2025 Nigerians are colonising space. NASA has been redefined — Nigerians Altering Space Association. And a young feisty woman is commanding a ship on a voyage like no other.
“You should see this guy, you should see this guy”, Olivier kept telling me. Olivier is this Kick *** ninja VR expert in Vancouver, whom in the space of two weeks we’d come to riff off VR ideas, shared creativity spaces, and I had the pleasure of cooking an African dish for his mother-in-law from China, so, yeah, his words carried some sway.
Ed’s his name and he’s doing this thing in VR which is really impressive, says Olivier. Unfortunately, Olivier had his hands full with a number of projects, so asked if I was interested in meeting him. “Yeah”, I said curiously.
Next day, I’m presenting at UBC’s Emerging Media lab — you know ideas from over there and left side. My shtick about VR? Stop looking at the world through the eyes of Newton, Renaissance art and Euclid. All these three drew up a blue print for how we would view our environments, from a fixed point of view, with perspective, and that straight lines don’t meet. They do! but in a world beyond traditional thinking, otherwise look to Edo period painting.
Then it’s the turn of designer/artists from Emily Carr University of Art and Design. I’m into what they’re doing in innovation: seeds germinating under iridescent light, which when scanned as prints provide a haunting effect (see photo below, left of Maria). Then the last question of the day is asked. It’s not even a question, a sort of throw away comment to which Alan winding down says, “We’ve got this Nigerian student who’s doing some interesting work in VR”.
OK, Alan’s got my double whammy attention. It’s Ed again. After the conference we meet and chat, find out it’s a small world and agree for a time to meet Ed. My time’s tight. In three days I’m off back to the UK, but Ed, Ed, whoever you are, I’m really curious.
Wednesday: 10 am
VR story on timber, Emily Carr at 5 O’clock and my first ever live game of Hockey — Panthers vs Cannucks — what’s not to like?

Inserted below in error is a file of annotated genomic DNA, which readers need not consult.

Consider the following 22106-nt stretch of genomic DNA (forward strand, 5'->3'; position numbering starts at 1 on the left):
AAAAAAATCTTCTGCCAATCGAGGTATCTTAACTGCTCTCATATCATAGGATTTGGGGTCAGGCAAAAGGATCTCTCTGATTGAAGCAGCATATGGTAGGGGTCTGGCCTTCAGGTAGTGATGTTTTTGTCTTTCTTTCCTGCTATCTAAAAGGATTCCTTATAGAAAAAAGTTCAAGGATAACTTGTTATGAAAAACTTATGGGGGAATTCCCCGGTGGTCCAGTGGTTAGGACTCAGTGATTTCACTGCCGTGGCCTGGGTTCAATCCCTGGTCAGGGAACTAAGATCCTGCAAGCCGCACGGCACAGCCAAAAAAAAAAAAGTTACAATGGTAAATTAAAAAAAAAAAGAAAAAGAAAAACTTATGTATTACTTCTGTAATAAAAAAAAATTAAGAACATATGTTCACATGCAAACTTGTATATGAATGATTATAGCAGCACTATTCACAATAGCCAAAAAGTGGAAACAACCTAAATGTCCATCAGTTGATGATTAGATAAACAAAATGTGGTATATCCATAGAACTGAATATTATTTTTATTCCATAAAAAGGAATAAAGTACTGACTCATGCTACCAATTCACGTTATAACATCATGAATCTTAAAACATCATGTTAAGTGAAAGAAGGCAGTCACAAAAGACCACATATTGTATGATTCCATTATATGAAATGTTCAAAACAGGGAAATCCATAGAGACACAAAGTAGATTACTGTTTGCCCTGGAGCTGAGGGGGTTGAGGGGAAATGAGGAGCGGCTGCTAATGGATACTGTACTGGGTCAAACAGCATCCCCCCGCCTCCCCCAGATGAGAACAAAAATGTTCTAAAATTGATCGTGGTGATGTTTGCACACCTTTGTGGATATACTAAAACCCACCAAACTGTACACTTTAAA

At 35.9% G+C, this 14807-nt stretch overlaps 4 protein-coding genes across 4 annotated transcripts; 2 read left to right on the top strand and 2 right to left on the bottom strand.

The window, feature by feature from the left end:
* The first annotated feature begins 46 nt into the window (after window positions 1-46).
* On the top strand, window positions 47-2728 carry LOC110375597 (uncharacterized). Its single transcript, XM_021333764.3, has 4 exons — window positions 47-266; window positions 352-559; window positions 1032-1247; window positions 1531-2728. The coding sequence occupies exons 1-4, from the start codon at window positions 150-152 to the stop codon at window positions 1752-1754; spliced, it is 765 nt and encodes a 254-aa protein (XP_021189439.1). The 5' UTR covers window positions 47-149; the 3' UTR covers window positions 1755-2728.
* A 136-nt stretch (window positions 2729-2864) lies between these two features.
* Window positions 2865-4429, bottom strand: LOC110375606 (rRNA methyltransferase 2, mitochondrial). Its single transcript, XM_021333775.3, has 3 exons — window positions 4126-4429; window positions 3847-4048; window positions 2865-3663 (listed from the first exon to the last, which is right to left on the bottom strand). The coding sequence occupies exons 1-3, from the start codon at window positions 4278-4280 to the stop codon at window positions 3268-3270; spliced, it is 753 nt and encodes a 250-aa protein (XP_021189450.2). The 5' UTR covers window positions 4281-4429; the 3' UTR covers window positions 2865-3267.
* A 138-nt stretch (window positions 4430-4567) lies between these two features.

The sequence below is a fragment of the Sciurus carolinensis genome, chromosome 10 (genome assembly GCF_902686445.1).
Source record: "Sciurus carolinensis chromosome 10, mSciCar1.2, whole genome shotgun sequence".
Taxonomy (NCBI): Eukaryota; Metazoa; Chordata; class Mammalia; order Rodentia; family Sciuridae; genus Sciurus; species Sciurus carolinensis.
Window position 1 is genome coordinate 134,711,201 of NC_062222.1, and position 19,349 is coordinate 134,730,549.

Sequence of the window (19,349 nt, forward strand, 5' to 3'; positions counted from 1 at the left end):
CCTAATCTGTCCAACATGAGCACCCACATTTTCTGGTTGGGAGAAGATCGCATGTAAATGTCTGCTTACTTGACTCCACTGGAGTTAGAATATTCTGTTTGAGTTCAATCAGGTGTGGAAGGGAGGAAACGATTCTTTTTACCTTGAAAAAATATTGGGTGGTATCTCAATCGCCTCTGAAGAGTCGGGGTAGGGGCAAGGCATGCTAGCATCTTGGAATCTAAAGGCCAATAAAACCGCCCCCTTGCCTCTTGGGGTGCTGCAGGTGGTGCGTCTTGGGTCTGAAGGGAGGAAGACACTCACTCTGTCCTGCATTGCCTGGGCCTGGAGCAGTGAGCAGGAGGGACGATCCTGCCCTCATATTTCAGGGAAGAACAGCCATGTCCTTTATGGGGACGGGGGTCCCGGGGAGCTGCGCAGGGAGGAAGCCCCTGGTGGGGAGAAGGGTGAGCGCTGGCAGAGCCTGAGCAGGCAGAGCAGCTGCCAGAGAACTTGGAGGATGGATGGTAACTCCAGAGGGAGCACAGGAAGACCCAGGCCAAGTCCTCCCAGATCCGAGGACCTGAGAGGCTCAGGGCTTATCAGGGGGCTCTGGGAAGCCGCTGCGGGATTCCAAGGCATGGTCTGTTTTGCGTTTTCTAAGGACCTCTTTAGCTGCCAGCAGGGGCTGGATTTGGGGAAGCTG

The morning has its drama, but that’s a whole story in itself — a tree being felled hits Olivier’s drone out of the sky. Then we spend 30 minutes looking for it and the camera in the undergrowth. We find drone and camera. We complete our mission with students and head off to Emily Carr.
Ed, five-eleven, perhaps six feet, is on the shy side, but his works truly speaks for itself. Truthfully, I need more time, which I don’t have, but as a quick grab, I have an idea. We’ll do a short interview so he can show others what he does.
Nigerians as the heroes exploring space, going on wild adventures. I was always into comics and graphic novels, says Ed, and had a pretty much active imagination.
Graphic novels have had a revival in interest over the last decade with Hamid Sulaiman Freedom Hospital, Guy Delisle and Helge Dascher’s Burma Chronicles and The Influencing Machine: Brooke Gladstone on the Media by graphic novel/ journalist Brooke Gladstone and cartoonist Josh Neufeld. Fifteen years ago, Rob Chiu, a chum, and now one of the most sought after commercial directors created this, asking me to be the reporter inside the piece
Ed’s in good company, but before we start, he needs a name for his genre. NASA, is a no brainer. Panography, I tell him comes from the mix of his acknowledgment of pan africanism and graphic novels. A phone call to his Mum yields a new word to tame his style.
Ed is reversioning a dominant narrative by placing Nigerians at the helm of his sci-fi adventures tacking issues that are cast in allegories: friendship, race, who we are, and why heroes are rarely black. Michael Burnham, from Star Trek, comes to mind, or what’s happening on the streets of London with a campaign to recast favourite leads in a film.
And then off course Black Panther and its narrative of #Afrofuturism. However, the remarkable twist with Ed isn’t just the speed at which he works, but also the medium.
All about ED
Ed’s one of the new breed of VR architects who craft their imagination and build their worlds in a 3D virtual space. This is inception. He does this painstakingly wearing a Viser. The result for you the user is to walk through the corridors of his concepts, his mind- and the results are beautiful.
There’s a sense here that Ed’s ideas are crystallised, which is the sign of his talent, but there’s also the lingering voice that if you’re a Hollywood producer, Silicon Valley start-up or someone with a passion for helping next gen. talent you’ll give Ed the leg up he so richly deserves. Edward Madojemu, @Ed7Mad a name you could be hearing from in the future.
Here’s the short interview/film piece I produced on Ed using the cinema journalism practice.
Like that, you might like this. Black Panther’s Blue Print.
Dr David Dunkley Gyimah is the Asper Visiting Professor of Journalism at the University of British Columbia, Canada and heads up the digital and interactive storytelling LAB at the University of Westminster. You can find out more about his projects, from interviewing a former head of the CIA, working in Apartheid South Africa and filming inspirational video makers near the Syrian border. FF @viewmagazine